Mexico City is getting a new status.

Long considered an administrative district run by the central government, the city of 8.85 million will now be considered almost a state in itself.

The measure signed into law by President Enrique Pena Nieto on Friday marks the latest stage in the city's long, somewhat equivocal relationship with the rest of the country.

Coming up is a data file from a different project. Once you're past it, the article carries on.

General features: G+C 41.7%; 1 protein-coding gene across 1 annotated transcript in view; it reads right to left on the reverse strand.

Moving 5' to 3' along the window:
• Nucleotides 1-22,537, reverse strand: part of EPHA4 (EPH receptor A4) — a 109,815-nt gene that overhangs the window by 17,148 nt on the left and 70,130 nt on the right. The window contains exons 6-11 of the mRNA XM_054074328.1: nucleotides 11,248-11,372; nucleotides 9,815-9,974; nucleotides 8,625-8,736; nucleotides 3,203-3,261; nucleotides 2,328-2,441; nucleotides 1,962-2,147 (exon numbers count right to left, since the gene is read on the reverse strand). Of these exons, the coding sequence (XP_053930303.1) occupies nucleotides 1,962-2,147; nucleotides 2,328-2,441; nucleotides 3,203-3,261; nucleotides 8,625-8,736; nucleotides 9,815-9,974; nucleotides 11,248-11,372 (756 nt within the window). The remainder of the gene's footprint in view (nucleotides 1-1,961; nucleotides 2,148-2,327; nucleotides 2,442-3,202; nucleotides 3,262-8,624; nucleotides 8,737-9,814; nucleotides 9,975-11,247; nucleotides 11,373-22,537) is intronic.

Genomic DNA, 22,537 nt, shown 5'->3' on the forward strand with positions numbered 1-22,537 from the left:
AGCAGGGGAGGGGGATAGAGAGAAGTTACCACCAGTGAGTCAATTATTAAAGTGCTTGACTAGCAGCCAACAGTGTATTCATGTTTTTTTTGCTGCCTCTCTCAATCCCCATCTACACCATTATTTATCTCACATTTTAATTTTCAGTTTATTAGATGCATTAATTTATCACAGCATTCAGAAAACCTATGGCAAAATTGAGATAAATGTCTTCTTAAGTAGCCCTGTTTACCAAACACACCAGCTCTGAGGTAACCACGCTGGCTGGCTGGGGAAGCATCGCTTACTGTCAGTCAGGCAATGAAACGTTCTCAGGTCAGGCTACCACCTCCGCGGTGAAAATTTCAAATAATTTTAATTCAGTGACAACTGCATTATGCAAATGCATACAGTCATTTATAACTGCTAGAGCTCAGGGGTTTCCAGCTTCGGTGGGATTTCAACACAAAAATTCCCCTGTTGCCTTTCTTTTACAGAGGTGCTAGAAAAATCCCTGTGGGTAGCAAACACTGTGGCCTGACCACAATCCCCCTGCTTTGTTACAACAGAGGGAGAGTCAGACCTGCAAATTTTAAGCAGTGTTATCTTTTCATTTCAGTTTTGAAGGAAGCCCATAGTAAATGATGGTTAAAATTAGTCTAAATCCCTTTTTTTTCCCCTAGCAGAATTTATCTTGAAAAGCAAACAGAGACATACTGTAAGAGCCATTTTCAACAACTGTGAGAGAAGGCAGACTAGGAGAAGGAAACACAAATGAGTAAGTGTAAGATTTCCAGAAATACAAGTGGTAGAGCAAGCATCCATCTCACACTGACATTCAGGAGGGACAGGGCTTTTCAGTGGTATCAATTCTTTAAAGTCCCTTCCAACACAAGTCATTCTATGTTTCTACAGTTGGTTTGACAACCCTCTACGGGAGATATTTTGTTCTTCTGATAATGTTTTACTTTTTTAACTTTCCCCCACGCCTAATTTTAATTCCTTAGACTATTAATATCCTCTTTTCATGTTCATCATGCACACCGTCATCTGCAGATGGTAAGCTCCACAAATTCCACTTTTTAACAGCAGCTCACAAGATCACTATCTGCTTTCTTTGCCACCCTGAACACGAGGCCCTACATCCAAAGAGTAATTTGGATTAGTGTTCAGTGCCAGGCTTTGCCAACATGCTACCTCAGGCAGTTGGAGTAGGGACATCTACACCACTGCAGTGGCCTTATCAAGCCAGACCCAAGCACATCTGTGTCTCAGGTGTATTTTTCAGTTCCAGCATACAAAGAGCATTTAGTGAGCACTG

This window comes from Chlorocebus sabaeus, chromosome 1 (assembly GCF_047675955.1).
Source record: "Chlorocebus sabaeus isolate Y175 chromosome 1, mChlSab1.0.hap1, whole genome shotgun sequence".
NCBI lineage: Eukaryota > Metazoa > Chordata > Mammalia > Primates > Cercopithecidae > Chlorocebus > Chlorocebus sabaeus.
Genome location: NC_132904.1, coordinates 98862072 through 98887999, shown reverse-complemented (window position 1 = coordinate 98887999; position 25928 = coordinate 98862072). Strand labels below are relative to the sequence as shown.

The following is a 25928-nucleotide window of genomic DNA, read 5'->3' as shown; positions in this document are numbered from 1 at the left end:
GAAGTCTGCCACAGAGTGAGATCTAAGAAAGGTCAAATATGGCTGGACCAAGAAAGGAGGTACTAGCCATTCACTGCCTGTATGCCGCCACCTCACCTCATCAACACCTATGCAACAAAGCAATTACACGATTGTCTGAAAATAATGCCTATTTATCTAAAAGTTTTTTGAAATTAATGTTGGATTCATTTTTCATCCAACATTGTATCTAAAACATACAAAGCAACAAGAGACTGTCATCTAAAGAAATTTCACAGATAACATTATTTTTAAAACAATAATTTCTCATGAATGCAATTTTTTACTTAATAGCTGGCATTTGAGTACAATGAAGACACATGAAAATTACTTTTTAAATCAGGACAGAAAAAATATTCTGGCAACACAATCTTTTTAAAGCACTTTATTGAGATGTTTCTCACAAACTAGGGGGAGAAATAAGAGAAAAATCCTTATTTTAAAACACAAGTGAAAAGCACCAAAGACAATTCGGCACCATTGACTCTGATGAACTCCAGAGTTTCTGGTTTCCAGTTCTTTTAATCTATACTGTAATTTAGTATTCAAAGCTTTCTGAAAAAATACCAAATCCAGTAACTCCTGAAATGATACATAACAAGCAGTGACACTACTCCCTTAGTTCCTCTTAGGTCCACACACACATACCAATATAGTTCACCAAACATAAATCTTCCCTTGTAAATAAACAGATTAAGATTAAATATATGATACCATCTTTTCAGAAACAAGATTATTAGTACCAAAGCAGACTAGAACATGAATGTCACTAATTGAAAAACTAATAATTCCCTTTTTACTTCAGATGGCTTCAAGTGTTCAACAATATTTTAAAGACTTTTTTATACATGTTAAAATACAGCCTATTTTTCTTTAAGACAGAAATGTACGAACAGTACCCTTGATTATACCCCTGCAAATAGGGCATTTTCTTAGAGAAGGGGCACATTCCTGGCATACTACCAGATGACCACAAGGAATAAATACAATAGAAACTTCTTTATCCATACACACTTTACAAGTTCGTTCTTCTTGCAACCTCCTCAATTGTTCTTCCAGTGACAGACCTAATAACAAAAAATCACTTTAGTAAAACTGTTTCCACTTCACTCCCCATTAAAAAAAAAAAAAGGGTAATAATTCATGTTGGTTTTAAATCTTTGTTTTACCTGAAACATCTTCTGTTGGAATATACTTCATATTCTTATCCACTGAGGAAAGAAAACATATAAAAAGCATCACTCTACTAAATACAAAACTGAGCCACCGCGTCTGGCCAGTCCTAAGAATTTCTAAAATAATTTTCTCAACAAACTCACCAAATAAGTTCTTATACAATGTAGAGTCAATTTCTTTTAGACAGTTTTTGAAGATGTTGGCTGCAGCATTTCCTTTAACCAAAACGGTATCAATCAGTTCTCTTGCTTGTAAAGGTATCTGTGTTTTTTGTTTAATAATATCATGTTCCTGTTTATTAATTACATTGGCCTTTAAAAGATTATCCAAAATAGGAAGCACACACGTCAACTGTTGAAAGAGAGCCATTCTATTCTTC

Many people still refer to the city simply as "Mexico." For decades, it was known as "the federal district."

Under the new status, the city's borough leaders will become mayors.

The current mayor has near-governor status. His new role is one of many things to be determined by a special assembly.

The city was run by the central government until 1997, when residents were allowed to elect their leaders.